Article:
It would virtually be impossible to wrest control from this technocracy once established. After all, they would control the “complex array of atmospheric measurements” synonymous with any geoengineering programme (Hamilton, 2014). As a result the “decision makers in government would…be highly dependent on a technocratic elite at what would effectively be a global climate regulatory agency” (Ibid). What we risk is a repeat of the nuclear “techno-science agendas” of the Cold War, where despite “local opposition, general population risks, and scientific uncertainty”, states would employ strategies of mass surveillance (1) and propaganda to override public fears and ensure the implementation of geoengineering (Thorpe and Welsh, 2008). And geoengineering, like nuclear weaponry, is far from being an innocuous technological invention. It’s potential pervasiveness and control of the planet’s climate would establish issues of “world risk, anticipatory governance of futures, [and] atmospheric securitisation” (Yusoff, 2013: 2800), serving to further cement the power of a fledgling technocracy. In such a world, “idealistic” democracy would give way to “practical” technological solutions to society’s problems. Quoting Winner (1980) at length:

“It is characteristic of societies based on large, complex technological systems, however, that moral reasons other than those of practical necessity appear increasingly obsolete, “idealistic,” and irrelevant. Whatever claims one may wish to make on behalf of liberty, justice, or equality can be immediately neutralized when confronted with arguments to the effect: “Fine, but that’s no way to run a railroad” (or steel mill, or airline, or communications system, and so on).” (133)

Would calls to reduce GHG emissions be seen as “idealistic” or “irrelevant? Would we be told “Fine, but that’s no way to run the climate?”

Part One | Part Two | Part Three | Part Four | Part Five | Part Six

Part Eight coming soon

(1) The surveillance of environmental activists is already well underway. For examples see Ahmed (2013; 2014); Wallace (2014); Netpol (2015); and Levine (2015).


  • Ahmed, N. (2013). Pentagon bracing for public dissent over climate and energy shocks. Accessed 7 December 2015.
  • Ahmed, N. (2014). Are you opposed to fracking? Then you might just be a terrorist. Accessed 7 December 2015.
  • Athanasiou, T. (1991). Greenwashing Agricultural Biotechnology. Processed World 28, 16-21.
  • Fotopoulos, T. (1997). Towards an Inclusive Democracy. Cassell, London and New York.
  • Hamilton, C. (2014). Geoengineering and the politics of science. Bulletin of the Atomic Scientists 70 (3), 17-26.
  • Hardt, M., Negri, A. (2000). Empire. Harvard University Press, London.
  • Harvey, D. (2003). The Fetish of Technology: Causes and Consequences. Macalester International 13 (7), 3-30.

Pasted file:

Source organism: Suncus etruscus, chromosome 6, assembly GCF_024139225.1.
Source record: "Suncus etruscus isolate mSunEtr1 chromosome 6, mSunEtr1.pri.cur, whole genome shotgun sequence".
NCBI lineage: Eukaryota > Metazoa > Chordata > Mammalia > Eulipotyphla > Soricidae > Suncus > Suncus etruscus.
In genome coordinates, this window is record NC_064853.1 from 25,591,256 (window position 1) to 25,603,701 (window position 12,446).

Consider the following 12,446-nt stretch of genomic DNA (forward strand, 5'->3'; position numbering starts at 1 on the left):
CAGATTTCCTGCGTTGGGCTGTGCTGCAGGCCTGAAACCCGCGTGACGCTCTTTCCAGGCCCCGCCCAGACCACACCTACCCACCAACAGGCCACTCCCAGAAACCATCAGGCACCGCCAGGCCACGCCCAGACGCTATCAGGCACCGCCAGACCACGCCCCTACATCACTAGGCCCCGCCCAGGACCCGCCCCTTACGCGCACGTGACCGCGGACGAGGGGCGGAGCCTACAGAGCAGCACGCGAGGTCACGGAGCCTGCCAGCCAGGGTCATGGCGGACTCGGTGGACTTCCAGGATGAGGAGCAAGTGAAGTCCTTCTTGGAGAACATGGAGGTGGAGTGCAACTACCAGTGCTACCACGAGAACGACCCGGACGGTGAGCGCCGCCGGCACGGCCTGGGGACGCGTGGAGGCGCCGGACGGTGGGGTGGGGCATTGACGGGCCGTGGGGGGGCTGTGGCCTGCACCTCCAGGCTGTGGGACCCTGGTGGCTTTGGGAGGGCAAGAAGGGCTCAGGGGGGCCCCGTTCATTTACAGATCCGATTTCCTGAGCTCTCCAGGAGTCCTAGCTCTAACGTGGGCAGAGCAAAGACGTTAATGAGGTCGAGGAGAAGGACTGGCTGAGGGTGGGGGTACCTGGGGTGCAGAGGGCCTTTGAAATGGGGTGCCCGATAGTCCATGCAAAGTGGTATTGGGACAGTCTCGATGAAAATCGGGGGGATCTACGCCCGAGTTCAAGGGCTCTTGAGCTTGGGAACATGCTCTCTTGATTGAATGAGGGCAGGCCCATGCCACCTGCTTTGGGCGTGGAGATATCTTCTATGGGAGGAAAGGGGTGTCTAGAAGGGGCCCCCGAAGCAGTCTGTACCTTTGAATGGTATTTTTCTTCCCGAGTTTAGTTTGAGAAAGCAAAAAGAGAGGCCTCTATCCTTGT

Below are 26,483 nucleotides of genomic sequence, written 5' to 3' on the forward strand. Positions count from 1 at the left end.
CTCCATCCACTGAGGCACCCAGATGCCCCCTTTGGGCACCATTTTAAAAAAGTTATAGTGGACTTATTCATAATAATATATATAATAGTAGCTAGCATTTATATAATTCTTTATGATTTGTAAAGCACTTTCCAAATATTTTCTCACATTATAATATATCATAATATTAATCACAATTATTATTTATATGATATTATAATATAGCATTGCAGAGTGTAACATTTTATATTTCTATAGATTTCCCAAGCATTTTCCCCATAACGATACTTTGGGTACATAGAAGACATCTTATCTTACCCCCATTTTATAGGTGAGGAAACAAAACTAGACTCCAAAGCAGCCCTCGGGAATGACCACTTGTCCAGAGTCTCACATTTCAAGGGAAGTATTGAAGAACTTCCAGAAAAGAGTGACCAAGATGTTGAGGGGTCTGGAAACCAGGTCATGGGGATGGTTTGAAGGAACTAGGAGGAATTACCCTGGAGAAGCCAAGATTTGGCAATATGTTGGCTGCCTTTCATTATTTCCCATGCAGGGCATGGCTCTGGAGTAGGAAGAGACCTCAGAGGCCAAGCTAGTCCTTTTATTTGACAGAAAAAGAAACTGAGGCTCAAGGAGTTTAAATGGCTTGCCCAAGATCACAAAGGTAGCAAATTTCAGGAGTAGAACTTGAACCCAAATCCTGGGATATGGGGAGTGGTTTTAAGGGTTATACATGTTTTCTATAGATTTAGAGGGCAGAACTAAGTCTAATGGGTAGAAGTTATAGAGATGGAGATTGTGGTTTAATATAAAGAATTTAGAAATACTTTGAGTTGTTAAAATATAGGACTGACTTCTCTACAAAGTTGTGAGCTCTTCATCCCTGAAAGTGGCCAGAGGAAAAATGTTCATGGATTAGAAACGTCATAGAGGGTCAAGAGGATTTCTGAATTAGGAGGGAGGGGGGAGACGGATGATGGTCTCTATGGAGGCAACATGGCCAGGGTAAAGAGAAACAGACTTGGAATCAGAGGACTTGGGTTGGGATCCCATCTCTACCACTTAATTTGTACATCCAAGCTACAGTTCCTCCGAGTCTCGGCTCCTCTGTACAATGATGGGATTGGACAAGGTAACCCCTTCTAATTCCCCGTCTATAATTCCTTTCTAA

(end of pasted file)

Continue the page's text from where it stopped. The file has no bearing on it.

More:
• Kintisch, E. (2010). Hack the Planet: Science’s Best Hope – Or Worst Nightmare – for Averting Climate Catastrophe. John Wiley & Sons, Inc., New Jersey.
  • Klein, N. (2014). This Changes Everything: Capitalism vs. The Climate. Simon & Schuster, New York.
  • Levine, G. (2015). FBI spied on Keystone protesters, worked with pipeline builder TransCanada. Accessed 7 December 2015.
  • Malm, A. (2015). Socialism or barbecue, war communism or geoengineering: Some thoughts on choices in a time of emergency. In: Borgnäs, K., Eskelinen, T., Perkiö, J., Warlenius, R. The Politics of Ecosocialism: Transforming welfare. Routledge, London.
  • Martin, B, (2015). Anarchist shaping of technology. Anarcho-Syndicalist Review 63, 11-15.
  • Netpol [Network for Police Monitoring] (2015). Why are counter-terrorism police treating fracking opponents as ‘extremists’? Accessed 7 December 2015.
  • Preston, C. J. (2012). Beyond the End of Nature: SRM and Two Tales of Artificity for the Anthropocene. Ethics, Policy & Environment 15 (2), 188-201.
  • Sagan, C. (1997). Billions and Billions: Thoughts on Life and Death at the Brink of the Millennium. Random House, Inc., New York.
  • Steven, P. (2012). Are We Anywhere? Carbon, Capital and COP-15. Accessed 6 December 2015.
  • Szerszynski, B., Kearnes, M., Macnaghten, P., Owen, R., Stilgoe, J. (2013). Why Solar Radiation Management Geoengineering and Democracy Won’t Mix. Environment and Planning A 45 (12), 2809-2816.
  • Thorpe, C., Welsh, I. (2008). Beyond Primitivism: Toward a 21st Century Anarchist Theory & Praxis for Science. Anarchist Studies 16 (1), 48-75.
  • Wallace, W. (2014). Surveillance of activists is about to get much, much worse. Accessed 7 December 2015.
  • Weinberg, A. (1967). Reflections on Big Science. MIT Press, Cambridge.
  • Winner, L. (1980). Do Artifacts Have Politics? Daedalus 109 (1), 121-136.
  • Yusoff, K. (2013). The Geoengine: Geoengineering and the Geopolitics of Planetary Modification. Environment and Planning A 45 (12), 2799-2808.

4 thoughts on “Climate Imperial: Geoengineering and Capitalist Hegemony (Part Seven)

  1. Pingback: Climate Imperial: Geoengineering and Capitalist Hegemony (Part Eight) | Fighting The Biocrisis

  2. Pingback: Climate Imperial: Geoengineering and Capitalist Hegemony (Part Nine) | Fighting The Biocrisis

  3. Pingback: Climate Imperial: Geoengineering and Capitalist Hegemony (Part Ten) | Fighting The Biocrisis

  4. Pingback: Climate Imperial: Geoengineering and Capitalist Hegemony (Part Eleven) | Fighting The Biocrisis